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3 March 2003 High-contrast imaging with Gaussian-shaped pupils
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Gaussian aperture pupil masks can in theory achieve the contrast requisite for directly imaging an extrasolar planet. We outline the process of fabricating and testing a GAPM for use on the Penn State near-IR Imager and Spectrograph (PIRIS) at the Mt. Wilson 100" telescope. We find that the initial prototype observations are quite successful, achieving a contrast similar to a traditional Lyot coronagraph without blocking any light from a central object and useful for finding faint companions to nearby young solar analogues. In the lab we can reproduce the expected PSF to within an order of magnitude and with new designs achieve ~5×10-5 contrast at 10λ/D. We find that small inaccuracies in the mask fabrication process and insufficient correction of the atmosphere contribut ehe most degradation to contrast. Finally we compare the performance of GAPMs and Lyot coronagrphs of similar throughput.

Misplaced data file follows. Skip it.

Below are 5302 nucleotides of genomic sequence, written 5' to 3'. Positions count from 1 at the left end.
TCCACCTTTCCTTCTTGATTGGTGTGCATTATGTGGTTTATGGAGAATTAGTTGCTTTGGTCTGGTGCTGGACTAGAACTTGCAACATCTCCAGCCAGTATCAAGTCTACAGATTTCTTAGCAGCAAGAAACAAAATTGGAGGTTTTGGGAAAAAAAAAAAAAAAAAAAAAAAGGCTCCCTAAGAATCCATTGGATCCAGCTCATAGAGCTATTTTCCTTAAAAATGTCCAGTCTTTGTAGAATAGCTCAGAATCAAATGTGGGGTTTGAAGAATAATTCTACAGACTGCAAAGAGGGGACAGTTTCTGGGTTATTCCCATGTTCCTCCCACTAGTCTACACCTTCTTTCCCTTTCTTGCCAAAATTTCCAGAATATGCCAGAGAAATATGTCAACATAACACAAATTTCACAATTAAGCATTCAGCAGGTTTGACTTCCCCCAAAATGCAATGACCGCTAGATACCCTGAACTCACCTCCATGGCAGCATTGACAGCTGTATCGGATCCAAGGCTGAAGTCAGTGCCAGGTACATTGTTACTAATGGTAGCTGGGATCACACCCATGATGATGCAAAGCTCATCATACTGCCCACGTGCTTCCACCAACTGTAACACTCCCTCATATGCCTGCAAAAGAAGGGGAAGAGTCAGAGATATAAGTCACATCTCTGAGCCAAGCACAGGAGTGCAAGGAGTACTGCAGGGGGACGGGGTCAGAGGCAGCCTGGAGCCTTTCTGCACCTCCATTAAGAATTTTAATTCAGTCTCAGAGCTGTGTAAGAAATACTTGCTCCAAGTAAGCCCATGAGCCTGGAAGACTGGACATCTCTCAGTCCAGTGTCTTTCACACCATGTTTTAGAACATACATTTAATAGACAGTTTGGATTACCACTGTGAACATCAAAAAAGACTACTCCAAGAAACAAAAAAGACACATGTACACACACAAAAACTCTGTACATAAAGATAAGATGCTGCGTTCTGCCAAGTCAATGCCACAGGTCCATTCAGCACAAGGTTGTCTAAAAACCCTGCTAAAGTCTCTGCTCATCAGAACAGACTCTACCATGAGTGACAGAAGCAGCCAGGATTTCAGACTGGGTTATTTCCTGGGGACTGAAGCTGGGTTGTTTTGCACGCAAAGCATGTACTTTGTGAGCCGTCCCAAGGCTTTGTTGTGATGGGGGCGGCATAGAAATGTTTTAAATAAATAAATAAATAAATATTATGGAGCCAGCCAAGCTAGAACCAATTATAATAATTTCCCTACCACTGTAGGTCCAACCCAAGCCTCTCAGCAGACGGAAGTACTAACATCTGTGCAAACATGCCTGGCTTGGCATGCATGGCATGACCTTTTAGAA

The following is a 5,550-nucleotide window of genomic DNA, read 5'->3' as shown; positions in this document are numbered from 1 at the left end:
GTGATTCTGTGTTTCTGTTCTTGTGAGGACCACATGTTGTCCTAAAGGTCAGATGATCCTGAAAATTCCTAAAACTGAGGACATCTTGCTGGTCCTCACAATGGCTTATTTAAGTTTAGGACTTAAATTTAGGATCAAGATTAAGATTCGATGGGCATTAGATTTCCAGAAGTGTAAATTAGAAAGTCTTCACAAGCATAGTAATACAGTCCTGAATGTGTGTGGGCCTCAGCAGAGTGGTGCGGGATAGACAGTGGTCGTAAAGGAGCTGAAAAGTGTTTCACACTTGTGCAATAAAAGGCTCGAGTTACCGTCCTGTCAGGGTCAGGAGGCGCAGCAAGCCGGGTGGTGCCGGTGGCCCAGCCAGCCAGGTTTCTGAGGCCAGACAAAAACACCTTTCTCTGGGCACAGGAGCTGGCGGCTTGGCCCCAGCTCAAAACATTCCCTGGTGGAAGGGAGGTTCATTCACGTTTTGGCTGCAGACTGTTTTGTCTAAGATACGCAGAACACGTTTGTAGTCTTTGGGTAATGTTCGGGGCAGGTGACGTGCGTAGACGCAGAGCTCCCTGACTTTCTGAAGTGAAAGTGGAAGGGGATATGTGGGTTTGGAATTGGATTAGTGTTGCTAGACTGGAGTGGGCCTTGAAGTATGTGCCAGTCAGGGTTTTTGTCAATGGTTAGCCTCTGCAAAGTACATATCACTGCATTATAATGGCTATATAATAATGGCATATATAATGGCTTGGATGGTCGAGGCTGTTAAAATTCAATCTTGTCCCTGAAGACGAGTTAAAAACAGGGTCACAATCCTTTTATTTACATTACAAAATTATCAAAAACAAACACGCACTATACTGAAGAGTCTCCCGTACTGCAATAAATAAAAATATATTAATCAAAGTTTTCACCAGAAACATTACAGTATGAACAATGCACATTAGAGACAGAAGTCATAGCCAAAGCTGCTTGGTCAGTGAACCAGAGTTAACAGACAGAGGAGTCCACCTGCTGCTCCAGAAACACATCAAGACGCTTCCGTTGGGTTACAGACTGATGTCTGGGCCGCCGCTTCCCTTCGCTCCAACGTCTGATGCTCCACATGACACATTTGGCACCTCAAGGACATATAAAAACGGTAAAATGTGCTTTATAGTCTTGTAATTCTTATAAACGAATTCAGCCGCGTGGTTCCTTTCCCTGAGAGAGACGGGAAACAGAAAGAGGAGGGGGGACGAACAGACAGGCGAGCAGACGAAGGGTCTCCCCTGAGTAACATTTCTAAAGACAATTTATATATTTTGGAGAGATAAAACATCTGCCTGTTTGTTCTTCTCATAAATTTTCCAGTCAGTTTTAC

© (2003) COPYRIGHT Society of Photo-Optical Instrumentation Engineers (SPIE). Downloading of the abstract is permitted for personal use only.
John H. Debes, Jian Ge, Caylin Mandelowitz, and Anne Watson "High-contrast imaging with Gaussian-shaped pupils", Proc. SPIE 4860, High-Contrast Imaging for Exo-Planet Detection, (3 March 2003);

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